Kenneth Anger, in Dundee.

Judging from that night in Dundee, Anger’s own work has been strikingly well preserved. Lucifer Rising (1981) gave us Marianne Faithfull as Lilith, Mother of All the Demons – looking eerily beautiful with her face painted blue. Invocation of My Demon Brother (1968) had a soundtrack by Lilith’s old flame, Mick Jagger. Cheekily, Anger cuts in a few near-subliminal shots of the Rolling Stones and their court, in between the all-male orgies and the Black Mass. Rabbit’s Moon (1950), with its lovelorn Pierrot lost in a moonlit wood, is an achingly gorgeous evocation of both Shakespeare and Carné. It has the wistful and fragile beauty of a Verlaine poem.

 

Mouse Heaven (1992) is Anger’s celebration of the original Mickey Mouse drawn by Ub Iwerks – a subversive, anarchic little imp – before Walt Disney turned him into an icon of all-American cuteness. One of the most purely joyous pieces of cinema I have seen, Mouse Heaven sparked a ferocious copyright row with Disney. The wounds, for Anger, are still raw. He confided his long-cherished ambition to blow up Disneyland. “If it really is ‘the happiest place on earth’ as the ads say, why do so many children come out looking disappointed? Just look at their faces! Kids know when they’ve been cheated.”

 

Anger’s more recent films, shot on digital video, bear witness to his enduring love of the male form. My Surfing Lucifer (2007) shows a gold-haired beach boy riding the sort of waves that, in Southern California parlance, are called ‘tubular’. Foreplay (2007) spies on a soccer-team as they stretch and limber up before a game. The sight is numbingly normal to the players themselves, yet richly homoerotic to Anger and his camera. Once the official programme was through, Anger invited the whole audience up to the gallery for a ‘private’ showing of I’ll Be Watching You (2007) – a piece of hardcore gay erotica. Two cute French boys make love atop a parked car, while a third cute boy watches on CCTV and…er, enjoys it too. This may be the sexiest film ever made by a man old enough to be your granddad.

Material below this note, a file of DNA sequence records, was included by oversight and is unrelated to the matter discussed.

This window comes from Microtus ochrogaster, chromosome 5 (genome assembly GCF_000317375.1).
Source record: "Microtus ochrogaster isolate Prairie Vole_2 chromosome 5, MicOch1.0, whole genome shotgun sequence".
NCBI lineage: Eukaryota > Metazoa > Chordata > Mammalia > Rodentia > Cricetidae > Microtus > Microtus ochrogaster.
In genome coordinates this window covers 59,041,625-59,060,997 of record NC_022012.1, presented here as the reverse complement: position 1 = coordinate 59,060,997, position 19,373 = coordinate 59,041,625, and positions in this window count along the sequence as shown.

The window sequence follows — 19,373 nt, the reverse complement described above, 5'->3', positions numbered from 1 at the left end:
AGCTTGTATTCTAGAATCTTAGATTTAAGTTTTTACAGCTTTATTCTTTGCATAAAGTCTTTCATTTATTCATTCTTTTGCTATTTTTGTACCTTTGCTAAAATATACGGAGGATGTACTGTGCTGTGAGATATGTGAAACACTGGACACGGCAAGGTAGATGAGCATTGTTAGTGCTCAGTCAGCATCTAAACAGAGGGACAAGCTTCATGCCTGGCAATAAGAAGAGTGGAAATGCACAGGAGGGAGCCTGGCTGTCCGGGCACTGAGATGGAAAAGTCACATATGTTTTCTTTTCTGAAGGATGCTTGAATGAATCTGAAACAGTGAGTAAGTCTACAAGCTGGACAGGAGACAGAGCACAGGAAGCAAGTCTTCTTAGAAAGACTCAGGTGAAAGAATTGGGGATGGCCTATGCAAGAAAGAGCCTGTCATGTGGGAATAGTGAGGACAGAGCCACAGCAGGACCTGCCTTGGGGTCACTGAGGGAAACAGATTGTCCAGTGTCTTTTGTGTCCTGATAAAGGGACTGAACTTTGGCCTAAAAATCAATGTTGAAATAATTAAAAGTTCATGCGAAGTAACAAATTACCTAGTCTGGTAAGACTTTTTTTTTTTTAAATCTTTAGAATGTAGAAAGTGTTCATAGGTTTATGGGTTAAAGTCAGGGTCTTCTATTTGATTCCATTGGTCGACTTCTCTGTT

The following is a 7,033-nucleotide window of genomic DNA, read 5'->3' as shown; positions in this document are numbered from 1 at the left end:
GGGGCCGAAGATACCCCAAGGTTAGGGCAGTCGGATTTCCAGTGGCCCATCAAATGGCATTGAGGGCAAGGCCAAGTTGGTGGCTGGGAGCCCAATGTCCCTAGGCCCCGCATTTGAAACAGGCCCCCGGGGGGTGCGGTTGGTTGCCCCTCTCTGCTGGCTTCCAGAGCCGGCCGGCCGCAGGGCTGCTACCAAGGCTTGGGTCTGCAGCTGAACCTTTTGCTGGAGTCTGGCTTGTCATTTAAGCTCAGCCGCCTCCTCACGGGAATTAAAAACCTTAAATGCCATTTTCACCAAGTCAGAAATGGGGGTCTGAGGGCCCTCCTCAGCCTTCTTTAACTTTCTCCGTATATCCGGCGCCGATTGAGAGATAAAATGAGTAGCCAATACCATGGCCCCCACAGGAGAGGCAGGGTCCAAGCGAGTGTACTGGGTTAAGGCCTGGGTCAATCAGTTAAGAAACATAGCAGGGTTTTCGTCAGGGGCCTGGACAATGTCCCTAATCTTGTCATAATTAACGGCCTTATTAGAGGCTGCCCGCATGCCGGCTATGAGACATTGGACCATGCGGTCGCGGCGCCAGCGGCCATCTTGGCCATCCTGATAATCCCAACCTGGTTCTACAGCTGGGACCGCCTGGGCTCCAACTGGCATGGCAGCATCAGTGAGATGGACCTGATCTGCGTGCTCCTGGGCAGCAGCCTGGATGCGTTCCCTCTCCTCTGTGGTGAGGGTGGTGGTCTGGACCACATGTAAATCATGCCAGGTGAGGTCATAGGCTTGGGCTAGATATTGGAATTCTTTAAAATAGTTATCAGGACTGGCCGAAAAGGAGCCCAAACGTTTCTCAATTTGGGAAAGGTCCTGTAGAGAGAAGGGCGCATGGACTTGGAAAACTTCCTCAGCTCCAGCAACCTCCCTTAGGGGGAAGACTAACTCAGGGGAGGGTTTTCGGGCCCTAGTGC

But the highlight of the late work was the not-yet-officially-premiered Ich Will (2008). A chilling yet weirdly erotic montage of documentary footage of the Hitler Youth. (The title translates from German as “I want!”) Starting with idyllic Sound of Music-style gambolling amid the lakes and mountains of Bavaria, it builds up to a full-scale Nazi rally that evokes the nightmare world of Leni Riefenstahl and Triumph of the Will. Its menace is underlined, brilliantly, by the ominous tones of Anton Bruckner’s Ninth Symphony.

 

Invocation of my Demon Brother?

It’s not often one can go from Disney to Riefenstahl – from the Magic Kingdom to the Third Reich – with barely a hiccup in between. That is perhaps Anger’s unique gift. It was only on the dark, wet train ride back to Edinburgh that I got to pondering how similar these three artists really are. Walt Disney, Leni Riefenstahl, Kenneth Anger. All three create images that bypass our conscious mind and enter, direct and perhaps unbidden, into the depths of the id. We are aware, with other filmmakers, of a voice and a vision beyond our own. Disney, Riefenstahl, Anger…they speak from within.

 

The official premiere of Ich Will is set for the Imperial War Museum in London on 29 October. (All Souls Night, as Anger points out gleefully.) One shudders to think what the invited audience of elderly war veterans will make of it. Still, as Anger freely admits: “I’ve always enjoyed being a bit controversial.” That may or may not go down as the greatest understatement of the 21st century. But it will do very nicely for the first decade.

 

David Melville

 

Thanks to the Amazing Dr. Anger, to Yvonne Baginsky and Fiona Watson – who shared the experience – and to the fabulous staff at Dundee Contemporary Arts.

Special thanks to David for being there and writing it down.